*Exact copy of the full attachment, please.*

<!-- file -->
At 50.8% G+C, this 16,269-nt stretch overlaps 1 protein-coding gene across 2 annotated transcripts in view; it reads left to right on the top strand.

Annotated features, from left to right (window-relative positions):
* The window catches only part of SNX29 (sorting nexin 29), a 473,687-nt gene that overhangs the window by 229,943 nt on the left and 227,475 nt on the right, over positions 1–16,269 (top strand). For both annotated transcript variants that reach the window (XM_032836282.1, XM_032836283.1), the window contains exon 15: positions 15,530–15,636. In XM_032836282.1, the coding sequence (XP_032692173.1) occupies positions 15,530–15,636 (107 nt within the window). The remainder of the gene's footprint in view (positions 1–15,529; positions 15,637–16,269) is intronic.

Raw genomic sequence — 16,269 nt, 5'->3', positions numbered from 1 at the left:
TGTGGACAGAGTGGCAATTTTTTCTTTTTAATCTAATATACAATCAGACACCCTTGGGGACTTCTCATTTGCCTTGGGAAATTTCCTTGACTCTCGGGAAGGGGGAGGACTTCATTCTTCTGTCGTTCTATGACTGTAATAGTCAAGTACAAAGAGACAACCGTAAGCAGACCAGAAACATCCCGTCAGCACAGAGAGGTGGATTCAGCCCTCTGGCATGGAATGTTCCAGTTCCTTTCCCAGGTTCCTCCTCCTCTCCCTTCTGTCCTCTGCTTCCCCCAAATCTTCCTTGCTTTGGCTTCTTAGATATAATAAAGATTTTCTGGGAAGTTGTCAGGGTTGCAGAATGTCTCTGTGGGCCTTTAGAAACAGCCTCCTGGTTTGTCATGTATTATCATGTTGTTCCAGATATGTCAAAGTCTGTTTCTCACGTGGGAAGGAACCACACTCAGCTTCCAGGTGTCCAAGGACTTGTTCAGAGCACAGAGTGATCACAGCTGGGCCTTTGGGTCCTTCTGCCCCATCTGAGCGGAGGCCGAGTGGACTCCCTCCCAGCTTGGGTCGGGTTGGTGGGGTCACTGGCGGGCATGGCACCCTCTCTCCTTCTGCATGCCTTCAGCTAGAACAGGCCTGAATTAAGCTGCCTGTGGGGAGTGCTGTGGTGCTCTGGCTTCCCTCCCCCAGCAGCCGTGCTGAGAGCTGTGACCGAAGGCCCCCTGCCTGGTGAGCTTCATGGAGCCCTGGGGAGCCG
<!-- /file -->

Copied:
At 50.8% G+C, this 16,269-nt stretch overlaps 1 protein-coding gene across 2 annotated transcripts in view; it reads left to right on the top strand.

Annotated features, from left to right (window-relative positions):
* The window catches only part of SNX29 (sorting nexin 29), a 473,687-nt gene that overhangs the window by 229,943 nt on the left and 227,475 nt on the right, over positions 1–16,269 (top strand). For both annotated transcript variants that reach the window (XM_032836282.1, XM_032836283.1), the window contains exon 15: positions 15,530–15,636. In XM_032836282.1, the coding sequence (XP_032692173.1) occupies positions 15,530–15,636 (107 nt within the window). The remainder of the gene's footprint in view (positions 1–15,529; positions 15,637–16,269) is intronic.

Raw genomic sequence — 16,269 nt, 5'->3', positions numbered from 1 at the left:
TGTGGACAGAGTGGCAATTTTTTCTTTTTAATCTAATATACAATCAGACACCCTTGGGGACTTCTCATTTGCCTTGGGAAATTTCCTTGACTCTCGGGAAGGGGGAGGACTTCATTCTTCTGTCGTTCTATGACTGTAATAGTCAAGTACAAAGAGACAACCGTAAGCAGACCAGAAACATCCCGTCAGCACAGAGAGGTGGATTCAGCCCTCTGGCATGGAATGTTCCAGTTCCTTTCCCAGGTTCCTCCTCCTCTCCCTTCTGTCCTCTGCTTCCCCCAAATCTTCCTTGCTTTGGCTTCTTAGATATAATAAAGATTTTCTGGGAAGTTGTCAGGGTTGCAGAATGTCTCTGTGGGCCTTTAGAAACAGCCTCCTGGTTTGTCATGTATTATCATGTTGTTCCAGATATGTCAAAGTCTGTTTCTCACGTGGGAAGGAACCACACTCAGCTTCCAGGTGTCCAAGGACTTGTTCAGAGCACAGAGTGATCACAGCTGGGCCTTTGGGTCCTTCTGCCCCATCTGAGCGGAGGCCGAGTGGACTCCCTCCCAGCTTGGGTCGGGTTGGTGGGGTCACTGGCGGGCATGGCACCCTCTCTCCTTCTGCATGCCTTCAGCTAGAACAGGCCTGAATTAAGCTGCCTGTGGGGAGTGCTGTGGTGCTCTGGCTTCCCTCCCCCAGCAGCCGTGCTGAGAGCTGTGACCGAAGGCCCCCTGCCTGGTGAGCTTCATGGAGCCCTGGGGAGCCG